Saturday, January 06, 2007

Not what I wanted to read

on a relaxing Saturday morning, while enjoying the balmy, sticky, humid crappy 85 degree weather and sipping on a nice cup of tea.

I like Max Mayfield, he's a fine fellow, very smart and knows his stuff. So it troubles me that he would leave us with this parting gift, an editorial from The Hearld Tribune, Saturday January 6, 2007.

Now Max Mayfield is a lucky dude! He retired one day and the very next day went offshore fishing and landed a 200 pound grouper. Unbelievable and lucky I might add. Now Max didn't keep the giant grouper, he did practice the catch and release as he released the monster to slide back into the ocean where he belongs.

Funny a previously retired Hurricane guru went fishing after his retirement, not ocean fishing but backcountry and with Captain Norm. Guess they are drawn to the ocean and gulf.

Max alert

National Hurricane Center's ex-chief departs with a dire warning
Floridians shouldn't let the mild storm season of 2006 lull them into believing that the predictions of an era of more and stronger hurricanes may have been wrong, warns Max Mayfield. Be afraid, he says. Be very afraid.

Mayfield is a 58-year-old scientist with a manner as mild as the recent mornings along our stretch of the Gulf of Mexico.But there was gloom and doom in what Mayfield said when interviewed by the Los Angeles Times for a story published Wednesday, the day after he retired as director of the National Hurricane Center."We're eventually going to get a strong enough storm in a densely populated area to have a major disaster," he said."I know people don't want to hear this, and I'm generally a very positive person, but we're setting ourselves up for a major disaster."Southeast is vulnerableThousands could be killed, he said. Millions could be homeless.The chances of that happening in the Southeast sometime in the next 20 years are high, Mayfield said, unless preventive action is taken by government, the construction industry and homeowners.A hurricane of monstrous proportions could come as early as this year, of course. So we urge Mayfield to keep sounding the alarm -- no matter how frustrated he gets at the general lack of preparedness.In his comments to the Times, Mayfield pointed out that South Florida has 7 million residents. Yet, new homes still go up along the Florida coastline and in inland areas prone to flooding from storm surges.Political will lackingThe entire Southeast is vulnerable, he said, because elected officials generally lack the political will to factor hurricanes into land-use and zoning decisions.Mayfield noted that Florida did toughen its construction codes after Hurricane Andrew slammed into the state's southeastern coast in 1992.Strong building codes, better evacuation planning and, in general, better community planning are needed, Mayfield said. (For information on how to better fortify existing buildings, go to: ibhs.org and flash.org.)Mayfield mentioned another idea that should be pursued: a natural disaster assessment service that could go into an area following a hurricane to find out what lessons could be learned to help other communities prepare for hurricanes.Max Mayfield, keep talking.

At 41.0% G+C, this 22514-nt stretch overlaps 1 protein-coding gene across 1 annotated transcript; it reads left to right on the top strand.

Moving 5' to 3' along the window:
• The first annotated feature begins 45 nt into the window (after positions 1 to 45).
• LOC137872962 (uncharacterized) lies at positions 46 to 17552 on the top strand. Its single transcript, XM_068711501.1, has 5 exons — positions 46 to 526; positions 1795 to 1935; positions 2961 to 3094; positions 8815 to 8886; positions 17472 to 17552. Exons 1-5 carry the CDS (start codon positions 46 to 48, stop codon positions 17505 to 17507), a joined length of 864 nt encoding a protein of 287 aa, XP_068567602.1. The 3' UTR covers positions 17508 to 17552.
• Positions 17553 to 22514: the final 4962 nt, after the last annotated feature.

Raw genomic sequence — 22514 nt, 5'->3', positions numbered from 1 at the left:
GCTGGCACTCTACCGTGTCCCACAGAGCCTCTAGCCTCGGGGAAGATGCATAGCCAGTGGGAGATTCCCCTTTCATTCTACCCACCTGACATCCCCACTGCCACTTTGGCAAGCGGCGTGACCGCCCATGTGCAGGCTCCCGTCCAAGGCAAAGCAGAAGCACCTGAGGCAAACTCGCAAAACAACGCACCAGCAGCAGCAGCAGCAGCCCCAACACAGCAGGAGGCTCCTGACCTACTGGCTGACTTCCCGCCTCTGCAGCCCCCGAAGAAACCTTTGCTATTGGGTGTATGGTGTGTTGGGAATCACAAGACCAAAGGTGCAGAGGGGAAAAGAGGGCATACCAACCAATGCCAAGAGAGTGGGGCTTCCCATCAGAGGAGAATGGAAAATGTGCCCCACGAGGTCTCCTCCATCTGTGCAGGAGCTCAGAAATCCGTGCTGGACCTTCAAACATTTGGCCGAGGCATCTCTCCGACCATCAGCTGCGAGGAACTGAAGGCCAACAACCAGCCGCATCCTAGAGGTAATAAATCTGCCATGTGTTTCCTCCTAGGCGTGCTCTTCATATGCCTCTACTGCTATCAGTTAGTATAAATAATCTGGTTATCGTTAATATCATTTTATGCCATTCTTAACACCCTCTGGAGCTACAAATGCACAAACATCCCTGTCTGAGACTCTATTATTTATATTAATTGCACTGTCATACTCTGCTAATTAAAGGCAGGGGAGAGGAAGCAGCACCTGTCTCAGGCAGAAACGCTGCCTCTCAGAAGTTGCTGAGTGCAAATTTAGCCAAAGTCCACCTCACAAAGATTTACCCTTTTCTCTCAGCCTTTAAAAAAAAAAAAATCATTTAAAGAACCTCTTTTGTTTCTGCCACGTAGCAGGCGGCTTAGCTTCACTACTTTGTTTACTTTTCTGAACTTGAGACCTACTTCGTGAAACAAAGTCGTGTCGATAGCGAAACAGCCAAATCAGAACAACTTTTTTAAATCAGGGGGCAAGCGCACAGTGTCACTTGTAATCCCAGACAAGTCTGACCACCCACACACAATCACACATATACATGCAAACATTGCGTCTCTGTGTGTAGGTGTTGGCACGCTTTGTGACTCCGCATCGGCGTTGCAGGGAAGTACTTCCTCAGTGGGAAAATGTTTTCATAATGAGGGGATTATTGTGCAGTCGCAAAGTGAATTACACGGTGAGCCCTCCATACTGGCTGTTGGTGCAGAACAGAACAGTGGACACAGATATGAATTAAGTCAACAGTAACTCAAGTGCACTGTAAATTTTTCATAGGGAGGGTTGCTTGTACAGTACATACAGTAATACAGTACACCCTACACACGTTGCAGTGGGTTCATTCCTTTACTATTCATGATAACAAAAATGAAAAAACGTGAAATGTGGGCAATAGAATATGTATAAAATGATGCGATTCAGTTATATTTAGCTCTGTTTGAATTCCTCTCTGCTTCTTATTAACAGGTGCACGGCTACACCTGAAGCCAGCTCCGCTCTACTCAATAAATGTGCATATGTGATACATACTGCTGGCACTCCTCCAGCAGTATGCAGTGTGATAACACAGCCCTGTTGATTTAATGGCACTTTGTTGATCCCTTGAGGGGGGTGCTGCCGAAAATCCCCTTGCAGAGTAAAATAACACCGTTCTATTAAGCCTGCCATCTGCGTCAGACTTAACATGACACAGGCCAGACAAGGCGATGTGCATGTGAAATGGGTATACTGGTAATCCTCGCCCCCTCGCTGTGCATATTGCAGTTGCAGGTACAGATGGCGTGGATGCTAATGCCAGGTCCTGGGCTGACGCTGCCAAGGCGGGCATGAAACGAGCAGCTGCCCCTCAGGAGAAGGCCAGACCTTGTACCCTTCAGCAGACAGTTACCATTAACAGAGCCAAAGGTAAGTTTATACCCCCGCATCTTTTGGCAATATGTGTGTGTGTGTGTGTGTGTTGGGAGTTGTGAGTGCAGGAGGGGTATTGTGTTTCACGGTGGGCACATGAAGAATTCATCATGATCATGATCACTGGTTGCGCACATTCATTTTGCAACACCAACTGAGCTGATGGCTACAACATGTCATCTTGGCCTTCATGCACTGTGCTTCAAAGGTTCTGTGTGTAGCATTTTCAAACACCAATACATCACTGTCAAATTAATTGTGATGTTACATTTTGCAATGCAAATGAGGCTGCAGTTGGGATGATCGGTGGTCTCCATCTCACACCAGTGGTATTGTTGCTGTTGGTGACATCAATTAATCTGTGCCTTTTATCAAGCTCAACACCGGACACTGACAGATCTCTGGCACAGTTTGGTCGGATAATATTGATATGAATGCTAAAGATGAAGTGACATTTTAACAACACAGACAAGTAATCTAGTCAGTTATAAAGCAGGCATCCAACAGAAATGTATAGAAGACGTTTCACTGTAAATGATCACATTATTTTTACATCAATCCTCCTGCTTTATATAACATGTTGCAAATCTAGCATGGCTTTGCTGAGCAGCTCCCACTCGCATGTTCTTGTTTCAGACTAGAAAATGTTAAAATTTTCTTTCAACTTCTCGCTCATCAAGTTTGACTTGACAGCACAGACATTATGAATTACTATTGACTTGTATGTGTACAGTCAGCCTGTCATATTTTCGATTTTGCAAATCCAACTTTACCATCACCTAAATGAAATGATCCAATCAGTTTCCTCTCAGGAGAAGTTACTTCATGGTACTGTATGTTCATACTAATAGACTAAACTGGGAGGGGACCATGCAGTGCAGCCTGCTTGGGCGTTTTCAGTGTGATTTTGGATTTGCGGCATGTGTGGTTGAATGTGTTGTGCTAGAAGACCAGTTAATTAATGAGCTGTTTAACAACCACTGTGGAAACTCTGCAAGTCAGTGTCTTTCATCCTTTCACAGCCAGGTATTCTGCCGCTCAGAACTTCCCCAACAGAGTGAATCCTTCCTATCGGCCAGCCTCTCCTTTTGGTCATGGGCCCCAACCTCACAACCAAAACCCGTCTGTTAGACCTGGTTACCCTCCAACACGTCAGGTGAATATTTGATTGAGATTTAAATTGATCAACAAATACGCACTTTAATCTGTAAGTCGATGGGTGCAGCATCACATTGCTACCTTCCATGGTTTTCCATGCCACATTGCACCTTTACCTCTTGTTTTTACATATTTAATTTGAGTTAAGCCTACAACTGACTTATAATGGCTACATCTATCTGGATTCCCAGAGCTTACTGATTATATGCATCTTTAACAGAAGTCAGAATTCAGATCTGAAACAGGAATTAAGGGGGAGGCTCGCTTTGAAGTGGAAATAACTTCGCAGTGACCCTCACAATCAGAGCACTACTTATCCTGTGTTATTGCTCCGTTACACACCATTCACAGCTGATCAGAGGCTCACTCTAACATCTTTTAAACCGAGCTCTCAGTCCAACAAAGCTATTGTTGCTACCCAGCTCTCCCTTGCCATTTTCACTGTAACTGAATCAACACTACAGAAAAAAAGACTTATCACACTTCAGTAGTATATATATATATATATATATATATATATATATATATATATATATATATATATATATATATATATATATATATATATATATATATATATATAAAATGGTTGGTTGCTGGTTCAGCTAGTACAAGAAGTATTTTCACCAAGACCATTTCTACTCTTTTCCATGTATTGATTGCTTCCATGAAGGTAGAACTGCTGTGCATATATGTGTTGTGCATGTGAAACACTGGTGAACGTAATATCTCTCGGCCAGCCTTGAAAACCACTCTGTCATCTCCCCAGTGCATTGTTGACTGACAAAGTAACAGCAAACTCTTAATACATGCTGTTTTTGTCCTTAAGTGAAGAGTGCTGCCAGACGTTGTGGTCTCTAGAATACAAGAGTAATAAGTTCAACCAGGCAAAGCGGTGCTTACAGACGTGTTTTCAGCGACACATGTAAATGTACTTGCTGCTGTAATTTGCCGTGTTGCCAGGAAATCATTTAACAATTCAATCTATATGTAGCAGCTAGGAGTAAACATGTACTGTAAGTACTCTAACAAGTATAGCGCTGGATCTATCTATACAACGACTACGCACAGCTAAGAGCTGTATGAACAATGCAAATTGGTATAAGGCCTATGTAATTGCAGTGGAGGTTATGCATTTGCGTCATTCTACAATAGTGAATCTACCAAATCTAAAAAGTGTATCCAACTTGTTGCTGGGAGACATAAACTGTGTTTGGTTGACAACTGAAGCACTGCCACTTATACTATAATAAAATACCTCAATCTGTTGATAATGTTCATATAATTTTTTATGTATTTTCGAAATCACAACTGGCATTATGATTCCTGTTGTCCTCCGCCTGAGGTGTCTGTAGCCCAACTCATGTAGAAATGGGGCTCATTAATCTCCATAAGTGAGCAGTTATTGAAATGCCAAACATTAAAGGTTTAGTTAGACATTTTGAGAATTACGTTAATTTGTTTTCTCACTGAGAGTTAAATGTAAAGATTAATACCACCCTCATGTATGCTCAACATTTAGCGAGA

1 comment:

KF said...

Max is right on the money and we could use a man like him at http://www.evacuationhelp.com as we are all about preparedness.